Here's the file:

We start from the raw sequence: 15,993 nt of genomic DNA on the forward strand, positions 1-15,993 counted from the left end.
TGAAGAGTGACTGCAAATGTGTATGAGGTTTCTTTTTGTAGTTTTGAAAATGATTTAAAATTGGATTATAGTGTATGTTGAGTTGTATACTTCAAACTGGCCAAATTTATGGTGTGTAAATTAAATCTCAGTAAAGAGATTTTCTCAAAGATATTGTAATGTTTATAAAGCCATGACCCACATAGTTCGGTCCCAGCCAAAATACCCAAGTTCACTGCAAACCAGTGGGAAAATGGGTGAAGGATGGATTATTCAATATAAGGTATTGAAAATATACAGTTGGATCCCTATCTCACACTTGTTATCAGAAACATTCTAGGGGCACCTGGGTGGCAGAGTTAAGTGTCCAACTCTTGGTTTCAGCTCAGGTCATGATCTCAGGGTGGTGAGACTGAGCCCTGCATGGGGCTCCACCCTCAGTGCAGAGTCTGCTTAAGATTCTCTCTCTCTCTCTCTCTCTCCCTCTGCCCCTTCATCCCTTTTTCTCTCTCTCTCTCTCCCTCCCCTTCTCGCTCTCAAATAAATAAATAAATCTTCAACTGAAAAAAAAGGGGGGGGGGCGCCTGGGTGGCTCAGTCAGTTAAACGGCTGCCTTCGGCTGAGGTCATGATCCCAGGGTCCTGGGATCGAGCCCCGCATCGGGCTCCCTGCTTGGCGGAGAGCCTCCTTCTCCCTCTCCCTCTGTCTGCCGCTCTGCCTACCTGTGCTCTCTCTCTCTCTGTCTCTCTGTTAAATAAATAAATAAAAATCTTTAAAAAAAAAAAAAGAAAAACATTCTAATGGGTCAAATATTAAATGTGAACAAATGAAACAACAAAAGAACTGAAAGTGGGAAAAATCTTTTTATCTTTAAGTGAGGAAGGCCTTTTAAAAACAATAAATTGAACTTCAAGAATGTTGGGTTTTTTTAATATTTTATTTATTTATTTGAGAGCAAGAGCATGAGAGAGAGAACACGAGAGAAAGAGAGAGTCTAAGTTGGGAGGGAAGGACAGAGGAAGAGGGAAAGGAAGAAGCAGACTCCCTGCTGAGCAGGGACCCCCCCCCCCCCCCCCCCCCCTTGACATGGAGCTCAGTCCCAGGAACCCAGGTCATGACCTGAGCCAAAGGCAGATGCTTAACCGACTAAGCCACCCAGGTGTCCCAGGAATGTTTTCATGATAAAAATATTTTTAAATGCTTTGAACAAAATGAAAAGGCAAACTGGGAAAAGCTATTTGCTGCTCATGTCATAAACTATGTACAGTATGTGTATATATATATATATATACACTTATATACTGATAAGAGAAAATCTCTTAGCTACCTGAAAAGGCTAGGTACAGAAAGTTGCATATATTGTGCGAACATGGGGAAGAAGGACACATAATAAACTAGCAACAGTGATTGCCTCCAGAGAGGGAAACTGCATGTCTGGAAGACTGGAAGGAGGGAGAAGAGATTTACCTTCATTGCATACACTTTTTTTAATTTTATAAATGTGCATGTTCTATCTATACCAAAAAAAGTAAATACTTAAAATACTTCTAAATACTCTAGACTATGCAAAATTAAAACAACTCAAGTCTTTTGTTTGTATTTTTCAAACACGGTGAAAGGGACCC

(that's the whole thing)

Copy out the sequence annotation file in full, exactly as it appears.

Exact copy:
We start from the raw sequence: 15,993 nt of genomic DNA on the forward strand, positions 1-15,993 counted from the left end.
TGAAGAGTGACTGCAAATGTGTATGAGGTTTCTTTTTGTAGTTTTGAAAATGATTTAAAATTGGATTATAGTGTATGTTGAGTTGTATACTTCAAACTGGCCAAATTTATGGTGTGTAAATTAAATCTCAGTAAAGAGATTTTCTCAAAGATATTGTAATGTTTATAAAGCCATGACCCACATAGTTCGGTCCCAGCCAAAATACCCAAGTTCACTGCAAACCAGTGGGAAAATGGGTGAAGGATGGATTATTCAATATAAGGTATTGAAAATATACAGTTGGATCCCTATCTCACACTTGTTATCAGAAACATTCTAGGGGCACCTGGGTGGCAGAGTTAAGTGTCCAACTCTTGGTTTCAGCTCAGGTCATGATCTCAGGGTGGTGAGACTGAGCCCTGCATGGGGCTCCACCCTCAGTGCAGAGTCTGCTTAAGATTCTCTCTCTCTCTCTCTCTCTCCCTCTGCCCCTTCATCCCTTTTTCTCTCTCTCTCTCTCCCTCCCCTTCTCGCTCTCAAATAAATAAATAAATCTTCAACTGAAAAAAAAGGGGGGGGGGCGCCTGGGTGGCTCAGTCAGTTAAACGGCTGCCTTCGGCTGAGGTCATGATCCCAGGGTCCTGGGATCGAGCCCCGCATCGGGCTCCCTGCTTGGCGGAGAGCCTCCTTCTCCCTCTCCCTCTGTCTGCCGCTCTGCCTACCTGTGCTCTCTCTCTCTCTGTCTCTCTGTTAAATAAATAAATAAAAATCTTTAAAAAAAAAAAAAGAAAAACATTCTAATGGGTCAAATATTAAATGTGAACAAATGAAACAACAAAAGAACTGAAAGTGGGAAAAATCTTTTTATCTTTAAGTGAGGAAGGCCTTTTAAAAACAATAAATTGAACTTCAAGAATGTTGGGTTTTTTTAATATTTTATTTATTTATTTGAGAGCAAGAGCATGAGAGAGAGAACACGAGAGAAAGAGAGAGTCTAAGTTGGGAGGGAAGGACAGAGGAAGAGGGAAAGGAAGAAGCAGACTCCCTGCTGAGCAGGGACCCCCCCCCCCCCCCCCCCCCCTTGACATGGAGCTCAGTCCCAGGAACCCAGGTCATGACCTGAGCCAAAGGCAGATGCTTAACCGACTAAGCCACCCAGGTGTCCCAGGAATGTTTTCATGATAAAAATATTTTTAAATGCTTTGAACAAAATGAAAAGGCAAACTGGGAAAAGCTATTTGCTGCTCATGTCATAAACTATGTACAGTATGTGTATATATATATATATATACACTTATATACTGATAAGAGAAAATCTCTTAGCTACCTGAAAAGGCTAGGTACAGAAAGTTGCATATATTGTGCGAACATGGGGAAGAAGGACACATAATAAACTAGCAACAGTGATTGCCTCCAGAGAGGGAAACTGCATGTCTGGAAGACTGGAAGGAGGGAGAAGAGATTTACCTTCATTGCATACACTTTTTTTAATTTTATAAATGTGCATGTTCTATCTATACCAAAAAAAGTAAATACTTAAAATACTTCTAAATACTCTAGACTATGCAAAATTAAAACAACTCAAGTCTTTTGTTTGTATTTTTCAAACACGGTGAAAGGGACCC